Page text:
While many states have legalized marijuana as of 2018, well at least medical marijuana use in most cases, Colorado was the first of its kind. The legalization of marijuana use in the state of Colorado is considered one of America’s greatest experiment to date. Though no one knew exactly what was to come from marijuana legalization, it is clear that the state has seen numerous benefits. In 2014 Colorado became the first state where marijuana, often referred to as “pot”, was made recreational. Voting numbers for the so called “Great Experiment” were unprecedented, and natives of the state have seen vast changes since its implementation. The so called “experiment” has been very beneficial for Colorado.
As of 2018, just four years after the legalization of cannabis, Colorado continues to be characterized by record low unemployment rates. As of March of 2018, according to the Bureau of Labor Statistics, Colorado has an unemployment rate of just 3%, while the national average is at 3.9%. In 2017, only three years after it’s legalization, Colorado reached a record-low unemployment rate at 2.6% in May. Multiple factors contribute to Colorado’s low level of unemployment, including the state’s business-friendly policies.
According to Colorado’s governor, John Hickenlooper, Colorado’s very low business tax rate is one of the lowest in the country at 4.6%. Carey Wedler from the Word On Tree, another blog based on the business of cannabis, noted that Colorado’s approach to business taxes has helped create over 60,000 jobs in the clean energy sector, however it is undeniable that the cannabis industry has played a vital role in the states development. Wedler states that in 2016 alone,
“Cannabis generated $1.3 billion in profit, which yielded nearly $200 million in tax revenue that the state is using for various programs, including education, substance abuse and cannabis awareness programs for youth, and even the Attorney General’s office.” – Carey Wedler, Word on Tree, 2017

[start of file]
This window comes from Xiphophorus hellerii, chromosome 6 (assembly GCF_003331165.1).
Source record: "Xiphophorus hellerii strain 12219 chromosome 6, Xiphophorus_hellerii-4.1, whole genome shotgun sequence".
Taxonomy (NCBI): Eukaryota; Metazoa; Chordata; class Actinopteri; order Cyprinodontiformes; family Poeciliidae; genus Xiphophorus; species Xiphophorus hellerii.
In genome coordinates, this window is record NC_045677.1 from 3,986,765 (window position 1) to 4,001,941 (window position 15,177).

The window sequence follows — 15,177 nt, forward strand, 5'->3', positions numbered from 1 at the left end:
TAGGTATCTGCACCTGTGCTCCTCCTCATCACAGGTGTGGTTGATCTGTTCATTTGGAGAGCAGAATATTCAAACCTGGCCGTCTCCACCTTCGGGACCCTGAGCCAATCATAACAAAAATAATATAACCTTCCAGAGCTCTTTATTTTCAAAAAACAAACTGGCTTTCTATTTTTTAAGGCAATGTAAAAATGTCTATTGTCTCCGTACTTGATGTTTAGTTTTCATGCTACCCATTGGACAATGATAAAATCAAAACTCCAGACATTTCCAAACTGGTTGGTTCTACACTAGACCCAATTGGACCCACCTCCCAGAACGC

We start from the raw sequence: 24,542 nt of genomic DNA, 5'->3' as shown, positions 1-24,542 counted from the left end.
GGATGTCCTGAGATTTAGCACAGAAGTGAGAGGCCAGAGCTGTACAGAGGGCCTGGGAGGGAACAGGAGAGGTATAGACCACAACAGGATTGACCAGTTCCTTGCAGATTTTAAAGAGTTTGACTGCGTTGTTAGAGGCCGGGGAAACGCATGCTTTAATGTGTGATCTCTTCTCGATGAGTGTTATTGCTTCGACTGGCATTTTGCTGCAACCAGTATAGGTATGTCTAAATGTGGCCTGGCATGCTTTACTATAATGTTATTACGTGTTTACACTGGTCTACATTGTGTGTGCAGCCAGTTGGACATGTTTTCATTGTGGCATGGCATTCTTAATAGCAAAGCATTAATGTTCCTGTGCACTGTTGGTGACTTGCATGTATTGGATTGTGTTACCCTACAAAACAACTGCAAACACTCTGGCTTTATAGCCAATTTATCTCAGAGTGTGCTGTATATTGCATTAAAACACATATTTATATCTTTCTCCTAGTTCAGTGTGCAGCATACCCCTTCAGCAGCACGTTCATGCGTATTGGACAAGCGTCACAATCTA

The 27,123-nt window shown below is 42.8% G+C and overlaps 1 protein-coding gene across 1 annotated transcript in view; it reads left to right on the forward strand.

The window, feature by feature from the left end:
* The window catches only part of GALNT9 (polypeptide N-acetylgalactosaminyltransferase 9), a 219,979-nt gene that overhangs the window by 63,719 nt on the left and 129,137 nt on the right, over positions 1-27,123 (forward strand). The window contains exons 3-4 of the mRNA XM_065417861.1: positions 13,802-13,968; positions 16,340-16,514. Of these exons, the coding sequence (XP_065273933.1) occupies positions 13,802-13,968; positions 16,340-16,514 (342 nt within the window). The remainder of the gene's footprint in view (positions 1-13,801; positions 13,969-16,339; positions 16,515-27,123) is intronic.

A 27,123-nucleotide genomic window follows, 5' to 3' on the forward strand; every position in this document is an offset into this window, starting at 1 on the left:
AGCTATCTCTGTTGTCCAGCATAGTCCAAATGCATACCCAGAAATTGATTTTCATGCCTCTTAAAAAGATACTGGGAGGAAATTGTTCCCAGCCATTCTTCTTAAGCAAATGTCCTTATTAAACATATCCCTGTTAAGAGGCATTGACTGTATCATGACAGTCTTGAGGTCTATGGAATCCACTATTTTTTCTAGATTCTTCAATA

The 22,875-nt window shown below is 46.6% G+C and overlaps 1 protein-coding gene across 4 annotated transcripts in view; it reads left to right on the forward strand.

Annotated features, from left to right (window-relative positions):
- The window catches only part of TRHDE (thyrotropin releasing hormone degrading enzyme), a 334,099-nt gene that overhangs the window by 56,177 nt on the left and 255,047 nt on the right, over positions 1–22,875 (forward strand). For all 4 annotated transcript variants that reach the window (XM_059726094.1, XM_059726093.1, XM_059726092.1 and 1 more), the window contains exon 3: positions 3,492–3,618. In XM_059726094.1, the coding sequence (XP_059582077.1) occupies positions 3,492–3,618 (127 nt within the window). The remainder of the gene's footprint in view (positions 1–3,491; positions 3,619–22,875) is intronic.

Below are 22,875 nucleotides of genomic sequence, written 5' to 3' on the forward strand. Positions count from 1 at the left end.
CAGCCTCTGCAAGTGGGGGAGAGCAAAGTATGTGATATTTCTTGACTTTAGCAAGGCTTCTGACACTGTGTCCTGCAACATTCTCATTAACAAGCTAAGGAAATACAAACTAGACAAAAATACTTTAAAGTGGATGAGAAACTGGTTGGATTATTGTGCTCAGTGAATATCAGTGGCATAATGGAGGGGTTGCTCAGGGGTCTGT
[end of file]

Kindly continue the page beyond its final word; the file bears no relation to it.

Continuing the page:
With over a billion dollars worth of business in one industry, it is inevitable that jobs would follow. In 2015 alone, just a year after the implementation of recreational cannabis, the industry created 18,000 full time jobs. The Washington Post reported that,
“These indirect impacts of marijuana legalization came from increased demand on local goods and services: growers rent warehouse space and purchase sophisticating lighting and irrigation equipment, for instance. Marijuana retailers similarly rely on other companies, like contractors, lawyers and book-keeping services, to conduct their own businesses.”
The trend has not slowed down, as the industry continues to increase on jobs and revenue. In 2016, CBS posted a report that according to the Marijuana Business Daily, Colorado has more than 27,000 occupational licenses, which was up from the nearly 16,000 licenses that were held at the end of 2014. In order to compare the impact of the economy that the legalization of cannabis has versus clean energy, we can look at the number of jobs that were created. In the article on Word of Tree posted by Carey Wedler, clean energy jobs outnumber the amount of cannabis jobs by more than 35,000, the actual speed of job creation is faster with marijuana. According to the Denver Business Journal, the clean energy sector created 1,583 new jobs in 2014. In opposition, the Marijuana Business Daily reported that,
“…. In May of 2014 that less than six months after legalization, the cannabis industry had already generated between 1,000 and 2,000 new jobs — roughly the same number of jobs as clean energy created in the course of the whole year.”
These numbers really speak for themselves and have major implications for the rest of the country. Born and raised in Los Angeles, I have already seen some of these implications manifest themselves first-hand. Business Insider noted that the state of California, which legalized marijuana in November of 2016, could see major economic benefits. In the state capital region alone, there can be an increase of 20,000 potential jobs if it becomes a hub for the industry. Even though it has proven to be an economic bonus for Colorado and states that have followed suit, many remain reluctant to admit it’s impact. Even Governor Hickenlooper of Colorado initially opposed legalization, yet changed his mind once he saw positive results. He believes it is too soon to know what the downsides are of legalized marijuana, but he now remains optimistic. He even notes that the state has not seen a big spike in teenage consumption, or any consumption; it is now just through a regulated process.